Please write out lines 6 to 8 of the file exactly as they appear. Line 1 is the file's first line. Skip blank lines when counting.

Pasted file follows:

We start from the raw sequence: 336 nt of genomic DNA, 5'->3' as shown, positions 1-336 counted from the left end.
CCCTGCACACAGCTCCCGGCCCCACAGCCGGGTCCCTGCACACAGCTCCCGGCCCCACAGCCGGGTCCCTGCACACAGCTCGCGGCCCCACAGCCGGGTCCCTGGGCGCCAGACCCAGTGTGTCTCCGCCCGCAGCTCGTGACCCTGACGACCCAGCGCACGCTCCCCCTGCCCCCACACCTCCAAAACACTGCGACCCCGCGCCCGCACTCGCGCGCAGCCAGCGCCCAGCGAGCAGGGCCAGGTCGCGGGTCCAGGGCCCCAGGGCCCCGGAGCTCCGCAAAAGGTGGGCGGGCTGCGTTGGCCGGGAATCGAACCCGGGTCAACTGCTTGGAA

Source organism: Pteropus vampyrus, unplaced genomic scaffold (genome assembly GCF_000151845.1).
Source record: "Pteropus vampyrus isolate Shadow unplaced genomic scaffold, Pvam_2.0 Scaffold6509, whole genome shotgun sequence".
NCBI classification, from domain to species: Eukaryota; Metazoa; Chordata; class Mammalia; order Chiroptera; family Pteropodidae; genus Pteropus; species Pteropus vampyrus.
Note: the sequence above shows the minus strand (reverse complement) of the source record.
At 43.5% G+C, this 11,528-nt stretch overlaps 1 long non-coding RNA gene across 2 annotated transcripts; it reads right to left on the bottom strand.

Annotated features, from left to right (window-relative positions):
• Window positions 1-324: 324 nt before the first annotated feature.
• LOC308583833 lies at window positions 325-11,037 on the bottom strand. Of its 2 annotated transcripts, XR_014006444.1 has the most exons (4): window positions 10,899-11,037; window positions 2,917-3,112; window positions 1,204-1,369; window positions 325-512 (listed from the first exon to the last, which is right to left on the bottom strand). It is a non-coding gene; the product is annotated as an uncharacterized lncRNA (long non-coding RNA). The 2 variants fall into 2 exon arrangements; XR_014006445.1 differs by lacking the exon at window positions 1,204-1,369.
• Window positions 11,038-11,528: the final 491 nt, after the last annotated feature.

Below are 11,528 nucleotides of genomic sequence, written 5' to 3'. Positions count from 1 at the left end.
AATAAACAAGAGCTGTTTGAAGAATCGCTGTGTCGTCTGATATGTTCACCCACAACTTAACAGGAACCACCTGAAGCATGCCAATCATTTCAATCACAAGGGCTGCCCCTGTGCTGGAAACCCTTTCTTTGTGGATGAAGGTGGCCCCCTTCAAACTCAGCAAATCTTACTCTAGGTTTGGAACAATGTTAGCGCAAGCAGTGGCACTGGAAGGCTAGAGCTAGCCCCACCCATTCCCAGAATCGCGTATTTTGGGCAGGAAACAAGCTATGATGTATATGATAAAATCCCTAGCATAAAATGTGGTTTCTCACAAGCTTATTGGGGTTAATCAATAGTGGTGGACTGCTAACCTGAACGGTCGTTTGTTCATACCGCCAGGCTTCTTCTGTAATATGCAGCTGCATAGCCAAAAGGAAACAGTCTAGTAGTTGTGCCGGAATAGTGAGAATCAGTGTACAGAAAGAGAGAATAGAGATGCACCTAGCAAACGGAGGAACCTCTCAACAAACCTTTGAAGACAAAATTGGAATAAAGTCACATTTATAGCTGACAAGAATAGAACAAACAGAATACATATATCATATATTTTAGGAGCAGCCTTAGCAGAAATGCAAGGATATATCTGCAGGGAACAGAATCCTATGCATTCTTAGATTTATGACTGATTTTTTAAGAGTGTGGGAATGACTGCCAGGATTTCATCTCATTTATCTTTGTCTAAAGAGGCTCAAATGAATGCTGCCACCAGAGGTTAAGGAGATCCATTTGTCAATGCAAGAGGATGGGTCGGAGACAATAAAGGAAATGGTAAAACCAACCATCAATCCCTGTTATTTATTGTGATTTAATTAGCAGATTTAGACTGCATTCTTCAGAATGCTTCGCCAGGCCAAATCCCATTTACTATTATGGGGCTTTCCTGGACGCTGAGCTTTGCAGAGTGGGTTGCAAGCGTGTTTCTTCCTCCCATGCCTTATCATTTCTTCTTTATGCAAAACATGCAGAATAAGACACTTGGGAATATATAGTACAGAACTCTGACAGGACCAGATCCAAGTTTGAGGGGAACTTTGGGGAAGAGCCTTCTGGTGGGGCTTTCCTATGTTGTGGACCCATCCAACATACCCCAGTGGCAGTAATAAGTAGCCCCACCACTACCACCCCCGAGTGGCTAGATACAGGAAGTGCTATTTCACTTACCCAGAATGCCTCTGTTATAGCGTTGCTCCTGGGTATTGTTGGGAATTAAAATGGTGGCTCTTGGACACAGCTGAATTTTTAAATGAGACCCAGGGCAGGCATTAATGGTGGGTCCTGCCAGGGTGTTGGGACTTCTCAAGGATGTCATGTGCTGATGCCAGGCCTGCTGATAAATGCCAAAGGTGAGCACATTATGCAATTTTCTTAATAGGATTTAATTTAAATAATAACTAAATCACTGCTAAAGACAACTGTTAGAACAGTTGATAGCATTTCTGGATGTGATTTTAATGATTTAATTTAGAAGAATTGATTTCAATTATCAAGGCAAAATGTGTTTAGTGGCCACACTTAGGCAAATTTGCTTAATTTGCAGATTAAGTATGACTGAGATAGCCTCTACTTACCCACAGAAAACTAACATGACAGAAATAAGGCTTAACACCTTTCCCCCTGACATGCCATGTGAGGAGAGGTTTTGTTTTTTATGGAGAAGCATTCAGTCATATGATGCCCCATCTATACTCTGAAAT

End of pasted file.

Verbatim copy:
Note: the sequence above shows the minus strand (reverse complement) of the source record.
At 43.5% G+C, this 11,528-nt stretch overlaps 1 long non-coding RNA gene across 2 annotated transcripts; it reads right to left on the bottom strand.

Annotated features, from left to right (window-relative positions):